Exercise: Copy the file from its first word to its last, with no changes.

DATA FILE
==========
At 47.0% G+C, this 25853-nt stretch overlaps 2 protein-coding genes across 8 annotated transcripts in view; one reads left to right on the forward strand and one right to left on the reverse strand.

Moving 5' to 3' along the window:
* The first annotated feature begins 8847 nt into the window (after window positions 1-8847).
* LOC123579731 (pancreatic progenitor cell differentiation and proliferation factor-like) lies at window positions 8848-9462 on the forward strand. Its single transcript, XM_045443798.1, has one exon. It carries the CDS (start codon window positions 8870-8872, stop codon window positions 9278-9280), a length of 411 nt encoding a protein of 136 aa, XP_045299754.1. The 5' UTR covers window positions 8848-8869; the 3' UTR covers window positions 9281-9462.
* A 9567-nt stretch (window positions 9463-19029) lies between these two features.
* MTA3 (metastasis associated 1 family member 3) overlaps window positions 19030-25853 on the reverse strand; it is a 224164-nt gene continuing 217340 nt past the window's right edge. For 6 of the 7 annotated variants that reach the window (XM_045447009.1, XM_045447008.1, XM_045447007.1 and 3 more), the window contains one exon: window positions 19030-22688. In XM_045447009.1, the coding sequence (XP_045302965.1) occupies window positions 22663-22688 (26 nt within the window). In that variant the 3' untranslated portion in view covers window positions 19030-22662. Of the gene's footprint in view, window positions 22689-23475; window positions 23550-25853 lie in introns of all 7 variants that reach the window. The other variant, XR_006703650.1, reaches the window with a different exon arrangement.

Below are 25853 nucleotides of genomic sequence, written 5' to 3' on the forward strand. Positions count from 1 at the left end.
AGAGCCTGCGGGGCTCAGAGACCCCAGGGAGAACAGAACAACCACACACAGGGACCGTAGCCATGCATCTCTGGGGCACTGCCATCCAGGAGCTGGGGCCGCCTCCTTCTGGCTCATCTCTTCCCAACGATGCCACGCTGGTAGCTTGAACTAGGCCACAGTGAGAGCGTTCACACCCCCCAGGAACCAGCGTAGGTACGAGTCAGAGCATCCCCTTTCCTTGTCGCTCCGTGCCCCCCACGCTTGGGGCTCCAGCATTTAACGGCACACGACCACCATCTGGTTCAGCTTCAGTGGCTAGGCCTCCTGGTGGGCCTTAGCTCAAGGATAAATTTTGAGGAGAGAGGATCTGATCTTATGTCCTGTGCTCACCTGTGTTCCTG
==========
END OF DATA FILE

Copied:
At 47.0% G+C, this 25853-nt stretch overlaps 2 protein-coding genes across 8 annotated transcripts in view; one reads left to right on the forward strand and one right to left on the reverse strand.

Moving 5' to 3' along the window:
* The first annotated feature begins 8847 nt into the window (after window positions 1-8847).
* LOC123579731 (pancreatic progenitor cell differentiation and proliferation factor-like) lies at window positions 8848-9462 on the forward strand. Its single transcript, XM_045443798.1, has one exon. It carries the CDS (start codon window positions 8870-8872, stop codon window positions 9278-9280), a length of 411 nt encoding a protein of 136 aa, XP_045299754.1. The 5' UTR covers window positions 8848-8869; the 3' UTR covers window positions 9281-9462.
* A 9567-nt stretch (window positions 9463-19029) lies between these two features.
* MTA3 (metastasis associated 1 family member 3) overlaps window positions 19030-25853 on the reverse strand; it is a 224164-nt gene continuing 217340 nt past the window's right edge. For 6 of the 7 annotated variants that reach the window (XM_045447009.1, XM_045447008.1, XM_045447007.1 and 3 more), the window contains one exon: window positions 19030-22688. In XM_045447009.1, the coding sequence (XP_045302965.1) occupies window positions 22663-22688 (26 nt within the window). In that variant the 3' untranslated portion in view covers window positions 19030-22662. Of the gene's footprint in view, window positions 22689-23475; window positions 23550-25853 lie in introns of all 7 variants that reach the window. The other variant, XR_006703650.1, reaches the window with a different exon arrangement.

Below are 25853 nucleotides of genomic sequence, written 5' to 3' on the forward strand. Positions count from 1 at the left end.
AGAGCCTGCGGGGCTCAGAGACCCCAGGGAGAACAGAACAACCACACACAGGGACCGTAGCCATGCATCTCTGGGGCACTGCCATCCAGGAGCTGGGGCCGCCTCCTTCTGGCTCATCTCTTCCCAACGATGCCACGCTGGTAGCTTGAACTAGGCCACAGTGAGAGCGTTCACACCCCCCAGGAACCAGCGTAGGTACGAGTCAGAGCATCCCCTTTCCTTGTCGCTCCGTGCCCCCCACGCTTGGGGCTCCAGCATTTAACGGCACACGACCACCATCTGGTTCAGCTTCAGTGGCTAGGCCTCCTGGTGGGCCTTAGCTCAAGGATAAATTTTGAGGAGAGAGGATCTGATCTTATGTCCTGTGCTCACCTGTGTTCCTG